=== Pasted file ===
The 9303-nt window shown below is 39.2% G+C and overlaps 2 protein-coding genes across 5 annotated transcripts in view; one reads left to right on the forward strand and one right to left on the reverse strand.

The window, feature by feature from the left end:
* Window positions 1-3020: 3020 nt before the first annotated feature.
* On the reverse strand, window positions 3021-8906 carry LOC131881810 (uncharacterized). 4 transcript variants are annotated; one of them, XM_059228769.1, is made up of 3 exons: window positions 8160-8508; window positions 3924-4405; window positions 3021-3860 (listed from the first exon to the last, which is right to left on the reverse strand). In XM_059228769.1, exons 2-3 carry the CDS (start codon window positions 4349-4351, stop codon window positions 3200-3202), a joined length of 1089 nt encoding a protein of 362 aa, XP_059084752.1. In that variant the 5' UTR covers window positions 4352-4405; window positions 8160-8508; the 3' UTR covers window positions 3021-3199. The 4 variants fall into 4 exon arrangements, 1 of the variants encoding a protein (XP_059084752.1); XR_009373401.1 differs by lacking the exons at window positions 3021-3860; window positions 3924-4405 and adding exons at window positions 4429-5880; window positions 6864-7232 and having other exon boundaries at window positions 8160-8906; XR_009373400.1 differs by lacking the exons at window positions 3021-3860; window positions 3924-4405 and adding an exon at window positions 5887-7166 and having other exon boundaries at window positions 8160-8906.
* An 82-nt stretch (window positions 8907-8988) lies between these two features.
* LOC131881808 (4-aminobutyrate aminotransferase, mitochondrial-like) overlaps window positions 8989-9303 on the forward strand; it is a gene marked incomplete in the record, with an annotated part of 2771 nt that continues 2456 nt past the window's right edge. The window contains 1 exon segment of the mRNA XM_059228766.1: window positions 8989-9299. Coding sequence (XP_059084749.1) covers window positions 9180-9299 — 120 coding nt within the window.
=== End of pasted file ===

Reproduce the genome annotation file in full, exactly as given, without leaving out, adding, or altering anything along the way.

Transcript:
The 9303-nt window shown below is 39.2% G+C and overlaps 2 protein-coding genes across 5 annotated transcripts in view; one reads left to right on the forward strand and one right to left on the reverse strand.

The window, feature by feature from the left end:
* Window positions 1-3020: 3020 nt before the first annotated feature.
* On the reverse strand, window positions 3021-8906 carry LOC131881810 (uncharacterized). 4 transcript variants are annotated; one of them, XM_059228769.1, is made up of 3 exons: window positions 8160-8508; window positions 3924-4405; window positions 3021-3860 (listed from the first exon to the last, which is right to left on the reverse strand). In XM_059228769.1, exons 2-3 carry the CDS (start codon window positions 4349-4351, stop codon window positions 3200-3202), a joined length of 1089 nt encoding a protein of 362 aa, XP_059084752.1. In that variant the 5' UTR covers window positions 4352-4405; window positions 8160-8508; the 3' UTR covers window positions 3021-3199. The 4 variants fall into 4 exon arrangements, 1 of the variants encoding a protein (XP_059084752.1); XR_009373401.1 differs by lacking the exons at window positions 3021-3860; window positions 3924-4405 and adding exons at window positions 4429-5880; window positions 6864-7232 and having other exon boundaries at window positions 8160-8906; XR_009373400.1 differs by lacking the exons at window positions 3021-3860; window positions 3924-4405 and adding an exon at window positions 5887-7166 and having other exon boundaries at window positions 8160-8906.
* An 82-nt stretch (window positions 8907-8988) lies between these two features.
* LOC131881808 (4-aminobutyrate aminotransferase, mitochondrial-like) overlaps window positions 8989-9303 on the forward strand; it is a gene marked incomplete in the record, with an annotated part of 2771 nt that continues 2456 nt past the window's right edge. The window contains 1 exon segment of the mRNA XM_059228766.1: window positions 8989-9299. Coding sequence (XP_059084749.1) covers window positions 9180-9299 — 120 coding nt within the window.